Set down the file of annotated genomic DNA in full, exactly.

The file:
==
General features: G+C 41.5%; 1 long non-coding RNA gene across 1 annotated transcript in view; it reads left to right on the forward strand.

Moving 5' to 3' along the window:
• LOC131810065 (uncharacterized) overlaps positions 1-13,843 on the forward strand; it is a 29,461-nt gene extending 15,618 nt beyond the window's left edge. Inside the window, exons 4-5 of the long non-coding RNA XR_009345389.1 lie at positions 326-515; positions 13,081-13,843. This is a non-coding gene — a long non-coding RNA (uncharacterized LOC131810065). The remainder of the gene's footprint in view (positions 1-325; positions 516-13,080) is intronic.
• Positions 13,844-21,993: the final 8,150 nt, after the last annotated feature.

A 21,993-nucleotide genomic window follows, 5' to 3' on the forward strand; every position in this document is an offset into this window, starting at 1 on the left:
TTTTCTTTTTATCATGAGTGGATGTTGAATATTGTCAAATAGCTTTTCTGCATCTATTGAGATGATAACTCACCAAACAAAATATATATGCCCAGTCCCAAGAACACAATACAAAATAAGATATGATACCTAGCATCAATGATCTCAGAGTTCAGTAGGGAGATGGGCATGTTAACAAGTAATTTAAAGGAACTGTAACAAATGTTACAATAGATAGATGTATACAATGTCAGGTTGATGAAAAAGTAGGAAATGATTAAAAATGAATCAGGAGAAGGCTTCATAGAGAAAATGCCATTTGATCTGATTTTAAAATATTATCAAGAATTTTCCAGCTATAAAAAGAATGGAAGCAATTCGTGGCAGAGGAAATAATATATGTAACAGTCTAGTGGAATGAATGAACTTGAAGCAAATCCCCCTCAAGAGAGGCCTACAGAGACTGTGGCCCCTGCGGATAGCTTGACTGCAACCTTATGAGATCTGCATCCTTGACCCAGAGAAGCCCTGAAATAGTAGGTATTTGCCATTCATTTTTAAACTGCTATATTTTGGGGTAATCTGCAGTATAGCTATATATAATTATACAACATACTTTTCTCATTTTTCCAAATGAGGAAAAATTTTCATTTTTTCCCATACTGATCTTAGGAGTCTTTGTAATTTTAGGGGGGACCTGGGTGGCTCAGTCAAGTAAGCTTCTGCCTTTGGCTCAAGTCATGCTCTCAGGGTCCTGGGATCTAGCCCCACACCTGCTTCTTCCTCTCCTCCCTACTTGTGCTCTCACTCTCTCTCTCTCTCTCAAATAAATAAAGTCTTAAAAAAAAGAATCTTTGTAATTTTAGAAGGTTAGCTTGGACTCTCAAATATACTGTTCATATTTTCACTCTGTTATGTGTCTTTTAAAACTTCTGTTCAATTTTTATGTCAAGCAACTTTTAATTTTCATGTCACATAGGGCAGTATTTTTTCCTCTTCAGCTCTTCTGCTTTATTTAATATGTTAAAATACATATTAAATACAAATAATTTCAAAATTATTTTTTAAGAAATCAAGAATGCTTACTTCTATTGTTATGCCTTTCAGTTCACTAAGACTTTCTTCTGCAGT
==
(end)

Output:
General features: G+C 41.5%; 1 long non-coding RNA gene across 1 annotated transcript in view; it reads left to right on the forward strand.

Moving 5' to 3' along the window:
• LOC131810065 (uncharacterized) overlaps positions 1-13,843 on the forward strand; it is a 29,461-nt gene extending 15,618 nt beyond the window's left edge. Inside the window, exons 4-5 of the long non-coding RNA XR_009345389.1 lie at positions 326-515; positions 13,081-13,843. This is a non-coding gene — a long non-coding RNA (uncharacterized LOC131810065). The remainder of the gene's footprint in view (positions 1-325; positions 516-13,080) is intronic.
• Positions 13,844-21,993: the final 8,150 nt, after the last annotated feature.

A 21,993-nucleotide genomic window follows, 5' to 3' on the forward strand; every position in this document is an offset into this window, starting at 1 on the left:
TTTTCTTTTTATCATGAGTGGATGTTGAATATTGTCAAATAGCTTTTCTGCATCTATTGAGATGATAACTCACCAAACAAAATATATATGCCCAGTCCCAAGAACACAATACAAAATAAGATATGATACCTAGCATCAATGATCTCAGAGTTCAGTAGGGAGATGGGCATGTTAACAAGTAATTTAAAGGAACTGTAACAAATGTTACAATAGATAGATGTATACAATGTCAGGTTGATGAAAAAGTAGGAAATGATTAAAAATGAATCAGGAGAAGGCTTCATAGAGAAAATGCCATTTGATCTGATTTTAAAATATTATCAAGAATTTTCCAGCTATAAAAAGAATGGAAGCAATTCGTGGCAGAGGAAATAATATATGTAACAGTCTAGTGGAATGAATGAACTTGAAGCAAATCCCCCTCAAGAGAGGCCTACAGAGACTGTGGCCCCTGCGGATAGCTTGACTGCAACCTTATGAGATCTGCATCCTTGACCCAGAGAAGCCCTGAAATAGTAGGTATTTGCCATTCATTTTTAAACTGCTATATTTTGGGGTAATCTGCAGTATAGCTATATATAATTATACAACATACTTTTCTCATTTTTCCAAATGAGGAAAAATTTTCATTTTTTCCCATACTGATCTTAGGAGTCTTTGTAATTTTAGGGGGGACCTGGGTGGCTCAGTCAAGTAAGCTTCTGCCTTTGGCTCAAGTCATGCTCTCAGGGTCCTGGGATCTAGCCCCACACCTGCTTCTTCCTCTCCTCCCTACTTGTGCTCTCACTCTCTCTCTCTCTCTCAAATAAATAAAGTCTTAAAAAAAAGAATCTTTGTAATTTTAGAAGGTTAGCTTGGACTCTCAAATATACTGTTCATATTTTCACTCTGTTATGTGTCTTTTAAAACTTCTGTTCAATTTTTATGTCAAGCAACTTTTAATTTTCATGTCACATAGGGCAGTATTTTTTCCTCTTCAGCTCTTCTGCTTTATTTAATATGTTAAAATACATATTAAATACAAATAATTTCAAAATTATTTTTTAAGAAATCAAGAATGCTTACTTCTATTGTTATGCCTTTCAGTTCACTAAGACTTTCTTCTGCAGT